first aid week mix96

"My child is choking - what do I do?"

Everyday situations can quickly turn dangerous, that's why Mix96 has teamed up with ALR Training.

They provide First Response Medical Training to people and businesses across the area so we've had them in to the studio to show us what to do in an emergency.

Everyday this week on the breakfast show we're talking to them about the all important first actions you take when someone is hurt or injured.

Here's the all important advice:

What to do if someone's choking

Nia chats to Liz Richards about what to do:

Early recognition and action is essential. 

  • Encourage the casualty to cough if possible but if they have a complete blockage this won’t be possible
  • With the flat / palm of your hand 5 x back blows between the shoulder blades in an upwards motion Leaning the patient forwards a little 
  • If unsuccessful 5 x abdominal thrusts – encircle the patient with you arms, lean patient forward,  fist in soft part below rib cage, other hand on top of the first and 5 x abdominal thrusts in an upwards motion otherwise known as the ‘Heimlich manoeuvre”
  • REPEAT if unsuccessful
  • If patient loses consciousness and collapses then prepare to perform CPR
  • If you're dealing with a small child – use gravity to help you, they could be laid down your arm or across your lap.

Bleeding

Different types of bleeding but arterial bleeding – bright red and spurting – can be life threatening in less than 2 minutes

  • Sit or lay the casualty try and elevate injured area above level of the heart to reduce blood loss
  • Apply direct pressure to the wound unless there is an embedded object in the wound when you
  • can try and apply pressure to the edges
  • Put a dressing over the wound that is big enough to cover the edges of the wound and continue to apply pressure
  • If bleeding comes through first dressing then apply another over the top
  • Call for help 

Anaphylaxis 

A life threatening allergic reaction, this is a massive over reaction of the body’s own immune system – often caused by food allergens or wasp or bee stings.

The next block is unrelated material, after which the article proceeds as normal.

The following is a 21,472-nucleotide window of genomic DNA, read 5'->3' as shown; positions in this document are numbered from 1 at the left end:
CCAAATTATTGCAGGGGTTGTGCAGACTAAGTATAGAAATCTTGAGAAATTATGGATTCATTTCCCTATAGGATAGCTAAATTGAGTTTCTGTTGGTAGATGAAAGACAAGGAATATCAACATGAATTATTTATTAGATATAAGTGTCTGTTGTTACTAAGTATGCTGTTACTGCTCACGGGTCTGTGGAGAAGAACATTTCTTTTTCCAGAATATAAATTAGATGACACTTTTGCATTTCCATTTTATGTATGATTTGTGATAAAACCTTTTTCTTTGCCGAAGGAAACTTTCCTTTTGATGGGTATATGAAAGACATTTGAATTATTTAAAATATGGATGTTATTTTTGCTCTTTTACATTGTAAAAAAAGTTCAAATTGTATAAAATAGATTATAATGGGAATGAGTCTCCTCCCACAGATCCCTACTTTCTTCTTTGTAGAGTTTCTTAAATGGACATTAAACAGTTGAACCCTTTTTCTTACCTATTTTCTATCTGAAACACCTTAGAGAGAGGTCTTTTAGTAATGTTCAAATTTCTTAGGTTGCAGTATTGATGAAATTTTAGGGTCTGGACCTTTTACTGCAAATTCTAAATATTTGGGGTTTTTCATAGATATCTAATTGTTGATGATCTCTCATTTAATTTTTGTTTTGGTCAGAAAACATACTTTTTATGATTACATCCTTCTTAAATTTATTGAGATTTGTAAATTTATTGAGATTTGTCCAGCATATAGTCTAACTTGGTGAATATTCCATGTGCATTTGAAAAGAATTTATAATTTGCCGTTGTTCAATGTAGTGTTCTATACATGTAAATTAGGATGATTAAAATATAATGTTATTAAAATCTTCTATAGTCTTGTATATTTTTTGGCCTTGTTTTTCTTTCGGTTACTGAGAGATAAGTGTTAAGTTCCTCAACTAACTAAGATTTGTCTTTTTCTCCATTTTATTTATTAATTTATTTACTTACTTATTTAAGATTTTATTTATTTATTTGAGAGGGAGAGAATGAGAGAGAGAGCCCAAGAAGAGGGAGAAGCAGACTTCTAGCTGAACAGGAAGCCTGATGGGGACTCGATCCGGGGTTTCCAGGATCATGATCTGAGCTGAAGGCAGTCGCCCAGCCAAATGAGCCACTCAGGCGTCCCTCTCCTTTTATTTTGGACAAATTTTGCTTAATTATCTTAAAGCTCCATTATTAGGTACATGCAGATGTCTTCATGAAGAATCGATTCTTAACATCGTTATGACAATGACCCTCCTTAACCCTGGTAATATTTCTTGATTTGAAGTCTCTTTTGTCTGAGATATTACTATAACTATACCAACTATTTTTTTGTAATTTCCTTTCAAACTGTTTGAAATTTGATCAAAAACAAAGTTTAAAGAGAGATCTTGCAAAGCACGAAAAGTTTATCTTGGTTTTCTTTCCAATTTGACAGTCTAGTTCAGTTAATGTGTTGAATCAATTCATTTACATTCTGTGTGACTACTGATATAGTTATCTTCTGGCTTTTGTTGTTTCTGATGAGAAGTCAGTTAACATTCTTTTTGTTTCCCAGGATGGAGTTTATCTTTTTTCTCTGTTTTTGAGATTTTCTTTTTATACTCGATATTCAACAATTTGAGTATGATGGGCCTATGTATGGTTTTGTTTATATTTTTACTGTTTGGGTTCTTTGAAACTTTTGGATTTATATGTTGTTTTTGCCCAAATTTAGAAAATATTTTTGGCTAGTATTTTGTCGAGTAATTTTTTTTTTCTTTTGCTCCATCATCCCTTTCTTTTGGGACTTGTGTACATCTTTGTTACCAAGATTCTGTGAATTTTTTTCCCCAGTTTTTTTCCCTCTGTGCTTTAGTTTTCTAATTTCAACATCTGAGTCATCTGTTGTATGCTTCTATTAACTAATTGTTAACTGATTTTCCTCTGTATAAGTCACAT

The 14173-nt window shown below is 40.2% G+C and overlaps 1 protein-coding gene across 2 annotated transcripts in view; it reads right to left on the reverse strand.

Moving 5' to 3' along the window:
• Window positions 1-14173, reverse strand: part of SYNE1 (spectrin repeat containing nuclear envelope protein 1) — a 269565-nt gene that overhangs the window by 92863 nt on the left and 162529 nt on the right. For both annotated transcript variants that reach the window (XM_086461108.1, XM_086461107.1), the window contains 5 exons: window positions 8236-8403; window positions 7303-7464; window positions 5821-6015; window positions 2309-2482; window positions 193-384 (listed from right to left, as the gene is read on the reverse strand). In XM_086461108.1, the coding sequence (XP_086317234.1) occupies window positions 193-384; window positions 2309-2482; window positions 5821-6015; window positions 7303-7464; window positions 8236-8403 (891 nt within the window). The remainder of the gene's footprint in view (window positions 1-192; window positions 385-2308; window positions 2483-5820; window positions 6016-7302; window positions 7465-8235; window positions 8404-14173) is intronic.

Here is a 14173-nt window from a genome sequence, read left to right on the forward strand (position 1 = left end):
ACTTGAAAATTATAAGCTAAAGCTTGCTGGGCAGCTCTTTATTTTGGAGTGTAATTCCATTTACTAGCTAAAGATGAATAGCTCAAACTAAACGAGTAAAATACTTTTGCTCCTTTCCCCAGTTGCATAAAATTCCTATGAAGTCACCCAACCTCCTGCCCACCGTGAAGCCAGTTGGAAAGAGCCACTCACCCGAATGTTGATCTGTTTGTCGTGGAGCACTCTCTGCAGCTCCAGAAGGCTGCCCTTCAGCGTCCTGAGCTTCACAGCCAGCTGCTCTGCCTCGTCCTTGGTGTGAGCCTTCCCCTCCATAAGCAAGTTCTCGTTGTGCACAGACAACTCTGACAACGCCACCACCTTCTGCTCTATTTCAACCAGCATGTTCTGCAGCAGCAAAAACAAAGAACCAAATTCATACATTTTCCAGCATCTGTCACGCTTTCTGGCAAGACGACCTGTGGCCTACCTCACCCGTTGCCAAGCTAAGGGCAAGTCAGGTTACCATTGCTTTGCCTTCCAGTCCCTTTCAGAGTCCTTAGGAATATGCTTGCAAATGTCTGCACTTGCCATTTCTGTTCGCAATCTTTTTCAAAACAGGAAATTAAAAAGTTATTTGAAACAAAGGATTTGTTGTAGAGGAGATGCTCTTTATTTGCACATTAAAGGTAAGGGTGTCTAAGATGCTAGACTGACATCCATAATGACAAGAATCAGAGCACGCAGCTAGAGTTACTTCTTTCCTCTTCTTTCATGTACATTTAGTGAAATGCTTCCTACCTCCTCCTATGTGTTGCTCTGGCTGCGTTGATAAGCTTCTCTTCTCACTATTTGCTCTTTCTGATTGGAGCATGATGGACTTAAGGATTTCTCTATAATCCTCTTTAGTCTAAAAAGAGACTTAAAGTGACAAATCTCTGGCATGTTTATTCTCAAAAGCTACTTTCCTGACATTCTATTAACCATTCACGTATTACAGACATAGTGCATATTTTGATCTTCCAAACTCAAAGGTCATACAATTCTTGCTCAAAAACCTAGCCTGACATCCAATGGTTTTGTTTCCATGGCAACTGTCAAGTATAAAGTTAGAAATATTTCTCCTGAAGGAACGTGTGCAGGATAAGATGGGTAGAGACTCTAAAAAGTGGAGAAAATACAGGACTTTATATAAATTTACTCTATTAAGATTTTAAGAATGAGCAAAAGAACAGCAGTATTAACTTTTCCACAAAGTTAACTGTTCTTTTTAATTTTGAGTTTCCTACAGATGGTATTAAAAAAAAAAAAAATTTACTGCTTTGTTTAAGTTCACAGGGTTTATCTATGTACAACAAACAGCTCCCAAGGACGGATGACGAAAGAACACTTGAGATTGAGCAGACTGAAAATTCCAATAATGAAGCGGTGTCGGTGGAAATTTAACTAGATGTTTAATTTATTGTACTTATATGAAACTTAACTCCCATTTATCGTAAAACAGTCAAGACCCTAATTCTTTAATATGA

Symptoms can include:

  • Swelling of the lips / tongue / throat
  • May hear a Stridor and/or wheeze
  • May have a hoarse voice
  • May be struggling to breath or unable to speak
  • Rash
  • Can quickly cause collapse and unconsciousness

Not everybody gets all of the symptoms – so if you have any suspicion of a severe allergic reaction – i.e. casualty becoming very unwell very quickly, you should call 999 immediately

Be prepared for the casualty to collapse and be ready to start CPR if they stop breathing

 

CPR

If the casualty is not breathing or not breathing normally (less than 12-20 breaths per minute) then start chest compression – or if in doubt start chest compressions

  • Rate = 100-120 compressions a minute
  • Depth = 1/3 of the chest

Technique:

In the centre of the chest,  put the palm of one hand on breast bone, other hand on top, interlock fingers, straight arms, lean over and use your own body weight to help you.  

Find centre of chest by putting your hand into casualties arm pit and bring you hand straight across their chest to the middle

If you are in doubt you start chest compressions, if the casualty is in cardiac arrest – quick recognition and starting chest compressions can make the difference between a patient being resuscitated successfully by the ambulance service or staying dead!

 

Burns

  • Cool the area of the burn for 10 minutes, try to only cool the area of the burn not the whole patient
  • Remove jewellery and clothing if possible – in case of swelling
  • If still painful after 10 minutes – cool for another 10 minutes

A great way to cover a burn is using cling film as its sterile so it reduces chances of infection getting into the wound and also helps with pain as it stops the air getting to any exposed nerve endings, don’t wrap around lay in strips – as could get tight due to swelling

If the burn is to the face, hands, feet or genital area should be treated as a medical emergency.

Any burn larger than the size of the casualty's own hand or a burn that you suspect is very deep will need to be assessed in A&E.